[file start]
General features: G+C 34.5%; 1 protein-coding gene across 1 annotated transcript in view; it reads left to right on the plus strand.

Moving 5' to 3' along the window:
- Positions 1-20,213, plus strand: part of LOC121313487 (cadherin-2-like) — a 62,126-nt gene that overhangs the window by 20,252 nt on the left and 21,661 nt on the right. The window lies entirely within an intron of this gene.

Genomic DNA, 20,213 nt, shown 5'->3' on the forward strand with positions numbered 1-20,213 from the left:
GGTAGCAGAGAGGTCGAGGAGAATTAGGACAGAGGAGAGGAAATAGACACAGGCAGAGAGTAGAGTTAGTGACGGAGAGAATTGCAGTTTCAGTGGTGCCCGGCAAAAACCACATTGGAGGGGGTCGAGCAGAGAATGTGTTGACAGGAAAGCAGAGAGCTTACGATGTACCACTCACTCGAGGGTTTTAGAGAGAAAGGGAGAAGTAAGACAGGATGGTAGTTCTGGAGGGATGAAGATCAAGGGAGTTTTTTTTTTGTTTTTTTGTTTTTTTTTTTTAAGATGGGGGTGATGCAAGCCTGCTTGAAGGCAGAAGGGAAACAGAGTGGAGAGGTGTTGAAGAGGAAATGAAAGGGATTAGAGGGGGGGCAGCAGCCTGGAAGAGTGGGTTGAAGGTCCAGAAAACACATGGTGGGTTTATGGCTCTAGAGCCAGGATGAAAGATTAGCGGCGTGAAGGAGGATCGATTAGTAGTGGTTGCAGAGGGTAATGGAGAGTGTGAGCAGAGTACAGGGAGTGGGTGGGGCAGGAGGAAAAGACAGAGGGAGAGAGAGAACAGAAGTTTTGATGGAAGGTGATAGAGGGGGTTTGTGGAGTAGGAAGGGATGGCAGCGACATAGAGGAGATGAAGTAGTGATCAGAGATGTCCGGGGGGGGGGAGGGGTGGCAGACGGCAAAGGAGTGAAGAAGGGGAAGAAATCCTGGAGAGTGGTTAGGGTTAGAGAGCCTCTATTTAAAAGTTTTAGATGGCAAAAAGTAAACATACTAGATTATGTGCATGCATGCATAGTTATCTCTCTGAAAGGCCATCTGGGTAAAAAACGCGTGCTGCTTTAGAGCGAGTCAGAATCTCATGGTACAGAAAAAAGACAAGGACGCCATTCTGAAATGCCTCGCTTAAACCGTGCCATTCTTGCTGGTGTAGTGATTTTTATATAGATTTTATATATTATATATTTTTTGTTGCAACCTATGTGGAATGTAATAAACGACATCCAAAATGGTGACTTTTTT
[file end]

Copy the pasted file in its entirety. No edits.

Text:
General features: G+C 34.5%; 1 protein-coding gene across 1 annotated transcript in view; it reads left to right on the plus strand.

Moving 5' to 3' along the window:
- Positions 1-20,213, plus strand: part of LOC121313487 (cadherin-2-like) — a 62,126-nt gene that overhangs the window by 20,252 nt on the left and 21,661 nt on the right. The window lies entirely within an intron of this gene.

Genomic DNA, 20,213 nt, shown 5'->3' on the forward strand with positions numbered 1-20,213 from the left:
GGTAGCAGAGAGGTCGAGGAGAATTAGGACAGAGGAGAGGAAATAGACACAGGCAGAGAGTAGAGTTAGTGACGGAGAGAATTGCAGTTTCAGTGGTGCCCGGCAAAAACCACATTGGAGGGGGTCGAGCAGAGAATGTGTTGACAGGAAAGCAGAGAGCTTACGATGTACCACTCACTCGAGGGTTTTAGAGAGAAAGGGAGAAGTAAGACAGGATGGTAGTTCTGGAGGGATGAAGATCAAGGGAGTTTTTTTTTTGTTTTTTTGTTTTTTTTTTTTAAGATGGGGGTGATGCAAGCCTGCTTGAAGGCAGAAGGGAAACAGAGTGGAGAGGTGTTGAAGAGGAAATGAAAGGGATTAGAGGGGGGGCAGCAGCCTGGAAGAGTGGGTTGAAGGTCCAGAAAACACATGGTGGGTTTATGGCTCTAGAGCCAGGATGAAAGATTAGCGGCGTGAAGGAGGATCGATTAGTAGTGGTTGCAGAGGGTAATGGAGAGTGTGAGCAGAGTACAGGGAGTGGGTGGGGCAGGAGGAAAAGACAGAGGGAGAGAGAGAACAGAAGTTTTGATGGAAGGTGATAGAGGGGGTTTGTGGAGTAGGAAGGGATGGCAGCGACATAGAGGAGATGAAGTAGTGATCAGAGATGTCCGGGGGGGGGGAGGGGTGGCAGACGGCAAAGGAGTGAAGAAGGGGAAGAAATCCTGGAGAGTGGTTAGGGTTAGAGAGCCTCTATTTAAAAGTTTTAGATGGCAAAAAGTAAACATACTAGATTATGTGCATGCATGCATAGTTATCTCTCTGAAAGGCCATCTGGGTAAAAAACGCGTGCTGCTTTAGAGCGAGTCAGAATCTCATGGTACAGAAAAAAGACAAGGACGCCATTCTGAAATGCCTCGCTTAAACCGTGCCATTCTTGCTGGTGTAGTGATTTTTATATAGATTTTATATATTATATATTTTTTGTTGCAACCTATGTGGAATGTAATAAACGACATCCAAAATGGTGACTTTTTT